FBI: Suspected Zotob Makers Arrested - InformationWeek

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8/26/2005
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FBI: Suspected Zotob Makers Arrested

The FBI says two men were nabbed in Turkey and Morocco, and charged in connection with Zotob and the earlier Mytob and Rbot worms.

Two men have been arrested by local authorities in Turkey and Morocco, and charged with creating and distributing the Zotob and Mytob worms, as well as Rbot bot worm, the FBI announced Friday in a conference call with news media.

Farid Essebar, 18, a Moroccan national born in Russia and known by the moniker "Diabl0," was arrested by Moroccan authorities, while Atilla Ekici, aka "Coder," a 21-year old resident of Turkey, was grabbed by Turkish police.

The two are believed to be behind the Zotob attacks that began last week, quickly infected thousands of machines worldwide, and brought down some corporate and media networks running vulnerable Windows 2000 PCs. They are also suspected of being behind Mytob, which harks back to February 2005, and Rbot, an IRC-controlled bot which debuted in August 2004.

The FBI's investigation doesn't go back that far, but it did begin long before the Zotob outbreak, said Louis Reigel, the assistant director of the FBI's Cyber Division.

"We started our initial investigation [of Mytob] in late March, but it became very aggressive in the last two weeks," Reigel said. "The arrests were made from a trail that came to light in the last two weeks [since Zotob]," confirmed Brad Smith, Microsoft's general counsel, who also participated in the call.

According to the FBI, Essebar was the one who wrote the worms and bots, and was then paid for his work by Ekici. "There was a financial relationship between Essebar and Ekici," said Reigel, "and we believe that there was financial gain on the part of the Moroccan, Mr. Essebar."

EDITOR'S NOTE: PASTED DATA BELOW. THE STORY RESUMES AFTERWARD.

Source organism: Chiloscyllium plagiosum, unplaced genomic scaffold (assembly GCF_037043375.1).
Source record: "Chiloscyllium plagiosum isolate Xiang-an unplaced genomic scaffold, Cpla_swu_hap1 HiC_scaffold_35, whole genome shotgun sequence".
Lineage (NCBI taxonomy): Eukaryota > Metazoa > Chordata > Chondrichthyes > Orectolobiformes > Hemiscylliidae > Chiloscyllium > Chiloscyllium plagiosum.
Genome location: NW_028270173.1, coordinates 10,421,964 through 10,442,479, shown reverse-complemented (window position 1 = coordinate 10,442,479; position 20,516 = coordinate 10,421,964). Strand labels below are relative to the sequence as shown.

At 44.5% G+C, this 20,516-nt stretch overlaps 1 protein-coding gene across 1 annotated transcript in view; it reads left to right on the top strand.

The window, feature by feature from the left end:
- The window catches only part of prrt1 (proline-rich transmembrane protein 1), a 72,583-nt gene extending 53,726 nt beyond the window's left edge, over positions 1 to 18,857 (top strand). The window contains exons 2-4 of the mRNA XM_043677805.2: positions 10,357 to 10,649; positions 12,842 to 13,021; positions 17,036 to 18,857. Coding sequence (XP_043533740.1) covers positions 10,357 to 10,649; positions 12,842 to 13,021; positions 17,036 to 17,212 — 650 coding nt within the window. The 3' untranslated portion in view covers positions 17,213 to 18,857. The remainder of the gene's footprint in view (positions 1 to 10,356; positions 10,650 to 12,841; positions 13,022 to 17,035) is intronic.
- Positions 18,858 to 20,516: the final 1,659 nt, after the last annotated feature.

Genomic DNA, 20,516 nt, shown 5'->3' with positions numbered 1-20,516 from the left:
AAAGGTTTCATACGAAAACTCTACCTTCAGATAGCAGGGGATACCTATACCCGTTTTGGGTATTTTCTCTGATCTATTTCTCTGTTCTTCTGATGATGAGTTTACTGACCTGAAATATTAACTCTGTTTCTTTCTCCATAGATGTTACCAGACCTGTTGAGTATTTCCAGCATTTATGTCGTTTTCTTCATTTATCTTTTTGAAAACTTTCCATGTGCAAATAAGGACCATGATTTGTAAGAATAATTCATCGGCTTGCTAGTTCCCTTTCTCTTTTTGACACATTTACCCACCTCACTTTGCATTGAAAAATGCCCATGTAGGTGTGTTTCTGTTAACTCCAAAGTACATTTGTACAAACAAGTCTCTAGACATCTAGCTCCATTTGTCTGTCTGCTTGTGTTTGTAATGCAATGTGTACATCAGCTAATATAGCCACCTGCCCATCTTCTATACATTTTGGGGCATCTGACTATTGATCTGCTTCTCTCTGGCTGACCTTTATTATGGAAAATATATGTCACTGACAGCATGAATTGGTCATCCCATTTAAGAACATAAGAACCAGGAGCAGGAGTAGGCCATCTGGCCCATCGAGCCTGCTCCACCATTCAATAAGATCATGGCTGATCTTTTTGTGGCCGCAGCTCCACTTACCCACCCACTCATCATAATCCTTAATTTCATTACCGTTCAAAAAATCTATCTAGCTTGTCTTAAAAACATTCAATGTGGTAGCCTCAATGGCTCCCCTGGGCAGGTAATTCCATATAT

Microsoft, said both Reigel and Smith, was instrumental in tracking down the pair. Microsoft's Internet Crime Investigations Team began monitoring the first wave of Zotob attacks last week, and used that information, as well as technical analysis of the worm, to "follow the electronic trail back to the source, so to speak," Smith said.

Microsoft's Anti-Virus Reward program, which started in 2003 and offers bounties of $250,000 for information that leads to the arrests of some worm writers, didn't play a part here, said Smith. "The arrests were not made based on a tip-off; they were based on our Internet Crime Investigations Team."

Microsoft's reward program has had spotty success, although it contributed to the arrest last year of the Sasser worm writer, a German teenager who was convicted and sentenced in early July of this year.

Both Essebar and Ekici will face charges in their home countries, Reigel said, although he wasn't able to detail the exact charges which had been filed nor the possible penalties. There is no plan to extradite the two to the United States, he added, in part because there is no extradition treaty with Morocco.

Nor would either Reigel or Smith of Microsoft speculate as to the motive for writing and distributing the various worms. Although some media reports -- including one out of Morocco -- claimed that the two men were involved in bankcard fraud, Reigel said there was no evidence of that.

"We have no information that this case relates to identity theft or bank fraud," said Reigel.

Smith praised the FBI and the cooperating overseas law enforcement for jumping on the case so quickly. "I think that such fast law enforcement action spanning not only multiple countries but multiple continents speaks volumes about the progress law enforcement has made against cyber criminals," Smith said.

He also defended his company, which is frequently lambasted for its many security problems, by claiming, as have other officials, that the root cause for the attack isn't necessarily Microsoft's fault, but is due to the overwhelming popularity of its products.

"We have very popular products, and so we're put under this kind of pressure," said Smith. "But security remains our highest priority."

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